The 2001+ 2.4 head design has been updated and offers somewhat better flow through in stock form. The 2001 2.4 DOHC cylinder head has the same size intake valves as prior versions (same part number as the late 2000 3-bead keeper valve), but smaller exhaust valves. In the stock application, the smaller exhaust supposedly flows better and the revised port transfers less heat into the head for quicker catalyst light-off after a cold start. It is not yet clear whether the revised 2001 exhaust ports and valves would flow better than the old style in a race engine with more cam and more revs than a stock 2.4 uses. The coolant passages insde the 2001 head were also revised for better cooling and reduced knock tendency.

The improved 2.4 DOHC head will not bolt directly to the first-generation manifolds, though it can be adapted with some drilling and tapping. It requires the second generation valve cover as well. Depending upon the cylinder head's production date, it may have an enlarged oil drain passage on the front side which requires a 2002+ block date and correct head gasket. However, as noted above, the improved valve train components are a direct fit in the first generation 2.0 DOHC head and are a recommended upgrade for anyone taking their engine apart or planning to race.

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Neon Transmission Information

2002.6 Automatic Transmission (ATX)

The original Neon automatic transmission was a three-speed, mechanically-controlled unit derived from the transmission found in millions of Chrysler FWD cars throughout the 1980s and early 90s. It is an older Chrysler design, and as such, is a reliable, durable transmission. Shifts are regulated by throttle position via a cable attached to the throttle body, while an internal governor sets the maximum upshift speed at 6500 rpm. It has a PCM-controlled lockup torque converter for improved mileage, but no overdrive like the manual has. All 2000 and 2001 m/y ATX Neons featured this transmission.

During the second generation model run, the Chrysler engineers finally overcame the cost and heat/durability problems that kept the Neon with a well-developed but outdated automatic transmission. The 2002+ m/y Neons now feature an electronically controlled, four-speed automatic also found in the midsize Chrysler products such as the Stratus/Cirrus/Sebring, etc. and the minivans. This transmission has not proven as durable as the 31TH in other Chrysler applications; it remains to be seen how it serves in the Neon.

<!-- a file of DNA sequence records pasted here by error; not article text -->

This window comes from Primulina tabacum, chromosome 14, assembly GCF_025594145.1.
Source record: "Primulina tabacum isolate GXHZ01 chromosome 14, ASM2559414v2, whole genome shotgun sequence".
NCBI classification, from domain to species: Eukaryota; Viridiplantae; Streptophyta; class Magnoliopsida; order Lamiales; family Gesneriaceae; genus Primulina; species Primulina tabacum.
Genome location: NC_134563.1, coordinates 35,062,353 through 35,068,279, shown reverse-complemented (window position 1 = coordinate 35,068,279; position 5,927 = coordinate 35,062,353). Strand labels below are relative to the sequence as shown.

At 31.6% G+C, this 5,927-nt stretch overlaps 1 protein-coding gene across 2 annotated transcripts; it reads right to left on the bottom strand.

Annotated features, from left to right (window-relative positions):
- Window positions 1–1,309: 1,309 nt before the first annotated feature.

The gearing, shift points, and engine control have been modified somewhat for the 2003 m/y, in order to correct some sub-optimal performance in the 2002 four-speed cars. At present I do not know if this revised programming can be flashed into earlier cars.

31TH Automatic Transmission Specs
Application: 2000-2001
Final Drive 2.98
First 2.69
Second 1.55
Third 1.00
Torque Rating: 170 ft/lbs (approx.)
Control: Hydraulic
Used in: All ATX models

The "31TH" nomenclature derives from the design of the transmission itself. It is a 3 forward speed transmission of level 1 torque capacity, designed for Transverse (FWD) mounting, and it is Hydraulically controlled. The newer 4 forward speed, level 1 torque capacity, Transverse mounted, Electronically controlled transmission is shown in the table below. This style of decoding can be used with the rest of the Chrysler-Group automatic transmission line, as well.

41TE Automatic Transmission Specs
Application: 2002-2003
Final Drive 3.91
First 2.84
Second 1.57